Indonesia signaled to ground Boeing 737 Max until next year, underscoring two fatal crashes faced by Lion Air in the Java Sea when plunged the first time in Oct 2018 and second Max crashed in Ethiopia less than five months later.
Even after the US Federal Aviation Administration (FAA) clears the plane to return to service, Indonesia will make its own determination based on its review of the proposed fixes.
Director General of Civil Aviation Polana Pramesti said pilots in the country – where the first 737 Max crashed when a Lion Air plane plunged into the Java Sea – will also have to undergo more stringent mandatory training than in the past before they are allowed to fly the jet.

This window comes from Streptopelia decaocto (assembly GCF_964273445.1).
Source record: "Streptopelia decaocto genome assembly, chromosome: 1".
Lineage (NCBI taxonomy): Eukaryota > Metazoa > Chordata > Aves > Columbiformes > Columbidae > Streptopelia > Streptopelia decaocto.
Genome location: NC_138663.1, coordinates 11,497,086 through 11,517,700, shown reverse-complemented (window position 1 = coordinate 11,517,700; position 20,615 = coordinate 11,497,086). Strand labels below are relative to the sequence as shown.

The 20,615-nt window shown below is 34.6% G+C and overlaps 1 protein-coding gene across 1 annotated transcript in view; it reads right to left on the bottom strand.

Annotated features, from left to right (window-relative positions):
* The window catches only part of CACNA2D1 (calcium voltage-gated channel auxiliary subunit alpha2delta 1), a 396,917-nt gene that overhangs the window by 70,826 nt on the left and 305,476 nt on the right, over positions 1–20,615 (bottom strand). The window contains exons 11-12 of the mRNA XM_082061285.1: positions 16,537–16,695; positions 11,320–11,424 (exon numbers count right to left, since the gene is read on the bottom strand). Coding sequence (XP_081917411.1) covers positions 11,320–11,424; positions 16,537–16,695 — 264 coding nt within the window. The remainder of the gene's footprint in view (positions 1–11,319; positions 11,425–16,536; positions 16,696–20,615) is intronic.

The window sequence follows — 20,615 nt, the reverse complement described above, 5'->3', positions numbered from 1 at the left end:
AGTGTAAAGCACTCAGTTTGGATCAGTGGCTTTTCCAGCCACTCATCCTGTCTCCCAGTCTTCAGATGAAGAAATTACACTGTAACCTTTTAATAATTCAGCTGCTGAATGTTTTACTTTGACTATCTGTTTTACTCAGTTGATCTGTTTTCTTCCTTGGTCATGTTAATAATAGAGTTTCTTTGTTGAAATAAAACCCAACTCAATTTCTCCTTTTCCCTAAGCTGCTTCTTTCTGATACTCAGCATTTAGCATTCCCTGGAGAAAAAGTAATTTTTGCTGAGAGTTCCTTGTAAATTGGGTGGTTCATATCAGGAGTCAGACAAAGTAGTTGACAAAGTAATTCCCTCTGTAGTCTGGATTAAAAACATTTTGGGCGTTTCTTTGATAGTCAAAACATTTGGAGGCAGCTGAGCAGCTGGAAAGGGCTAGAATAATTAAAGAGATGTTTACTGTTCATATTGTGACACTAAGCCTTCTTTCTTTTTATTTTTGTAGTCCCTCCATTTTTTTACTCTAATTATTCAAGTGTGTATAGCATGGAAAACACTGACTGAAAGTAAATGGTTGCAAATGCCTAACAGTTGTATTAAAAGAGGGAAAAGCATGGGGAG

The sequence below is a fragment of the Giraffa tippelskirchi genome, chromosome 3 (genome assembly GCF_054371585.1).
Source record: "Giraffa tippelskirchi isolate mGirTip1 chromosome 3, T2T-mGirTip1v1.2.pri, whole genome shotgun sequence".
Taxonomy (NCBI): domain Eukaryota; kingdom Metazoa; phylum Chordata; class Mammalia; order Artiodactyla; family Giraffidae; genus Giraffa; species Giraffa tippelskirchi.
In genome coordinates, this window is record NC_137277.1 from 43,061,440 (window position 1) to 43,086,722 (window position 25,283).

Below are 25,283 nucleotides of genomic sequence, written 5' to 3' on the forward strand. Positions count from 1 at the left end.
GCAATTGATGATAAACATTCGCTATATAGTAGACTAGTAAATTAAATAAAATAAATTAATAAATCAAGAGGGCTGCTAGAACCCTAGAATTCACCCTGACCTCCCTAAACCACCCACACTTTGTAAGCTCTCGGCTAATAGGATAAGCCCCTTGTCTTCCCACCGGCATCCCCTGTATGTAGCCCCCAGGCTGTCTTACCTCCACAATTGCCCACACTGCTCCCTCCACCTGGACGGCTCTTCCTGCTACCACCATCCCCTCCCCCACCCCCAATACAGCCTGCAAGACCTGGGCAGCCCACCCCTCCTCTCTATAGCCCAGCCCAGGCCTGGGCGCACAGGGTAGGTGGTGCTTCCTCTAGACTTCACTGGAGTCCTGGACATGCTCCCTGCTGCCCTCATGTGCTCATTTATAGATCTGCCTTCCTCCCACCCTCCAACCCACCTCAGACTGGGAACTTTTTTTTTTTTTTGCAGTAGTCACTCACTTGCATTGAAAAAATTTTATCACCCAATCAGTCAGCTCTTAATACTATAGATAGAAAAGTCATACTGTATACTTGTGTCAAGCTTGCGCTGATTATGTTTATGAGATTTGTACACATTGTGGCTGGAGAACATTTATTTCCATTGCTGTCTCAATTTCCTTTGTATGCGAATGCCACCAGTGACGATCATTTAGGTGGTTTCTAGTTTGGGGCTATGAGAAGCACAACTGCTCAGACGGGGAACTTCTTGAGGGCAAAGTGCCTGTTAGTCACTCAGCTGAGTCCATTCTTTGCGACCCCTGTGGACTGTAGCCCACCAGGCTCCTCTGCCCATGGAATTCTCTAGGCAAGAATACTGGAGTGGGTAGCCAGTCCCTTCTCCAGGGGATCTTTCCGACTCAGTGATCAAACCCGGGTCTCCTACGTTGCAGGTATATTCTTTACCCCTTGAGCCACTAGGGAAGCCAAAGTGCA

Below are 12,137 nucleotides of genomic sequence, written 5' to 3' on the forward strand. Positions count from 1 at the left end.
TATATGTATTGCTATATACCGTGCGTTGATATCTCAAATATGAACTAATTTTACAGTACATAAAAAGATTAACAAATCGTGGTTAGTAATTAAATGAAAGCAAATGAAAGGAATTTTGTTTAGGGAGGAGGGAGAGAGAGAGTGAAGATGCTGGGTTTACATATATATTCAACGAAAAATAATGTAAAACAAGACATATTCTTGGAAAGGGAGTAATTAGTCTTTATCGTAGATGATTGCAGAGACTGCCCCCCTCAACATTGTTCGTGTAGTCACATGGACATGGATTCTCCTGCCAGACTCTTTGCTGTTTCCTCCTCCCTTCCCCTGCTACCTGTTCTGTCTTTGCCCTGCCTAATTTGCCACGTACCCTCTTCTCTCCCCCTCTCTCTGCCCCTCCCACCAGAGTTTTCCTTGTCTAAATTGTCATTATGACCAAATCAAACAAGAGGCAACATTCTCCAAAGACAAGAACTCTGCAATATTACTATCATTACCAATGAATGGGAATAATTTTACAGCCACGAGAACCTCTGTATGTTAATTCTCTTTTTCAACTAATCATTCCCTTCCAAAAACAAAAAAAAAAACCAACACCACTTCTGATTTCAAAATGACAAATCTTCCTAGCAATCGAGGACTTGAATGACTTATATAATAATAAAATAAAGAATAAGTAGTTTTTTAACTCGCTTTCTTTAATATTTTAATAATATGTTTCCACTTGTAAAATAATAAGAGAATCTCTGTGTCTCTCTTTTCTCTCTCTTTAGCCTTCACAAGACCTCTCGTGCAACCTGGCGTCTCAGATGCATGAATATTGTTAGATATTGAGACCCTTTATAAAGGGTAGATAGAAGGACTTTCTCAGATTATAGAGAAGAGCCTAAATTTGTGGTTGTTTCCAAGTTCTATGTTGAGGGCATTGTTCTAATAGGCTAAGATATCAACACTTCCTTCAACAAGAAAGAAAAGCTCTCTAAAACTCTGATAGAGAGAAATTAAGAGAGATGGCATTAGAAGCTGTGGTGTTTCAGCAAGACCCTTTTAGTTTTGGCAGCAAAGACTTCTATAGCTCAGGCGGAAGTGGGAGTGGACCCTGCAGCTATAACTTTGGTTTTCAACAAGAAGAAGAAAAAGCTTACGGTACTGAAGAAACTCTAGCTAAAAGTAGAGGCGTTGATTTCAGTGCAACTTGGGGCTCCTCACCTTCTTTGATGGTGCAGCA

The chief executive officer of Southwest Airlines Co., the largest operator of the Max, said last week he was hopeful the jet could come back to service this summer.
Boeing reportedly has completed updating the software, the associated simulator testing, and the engineering test flight. The United States plane maker will work with the FAA to schedule its certification test flight and submit the final documentation.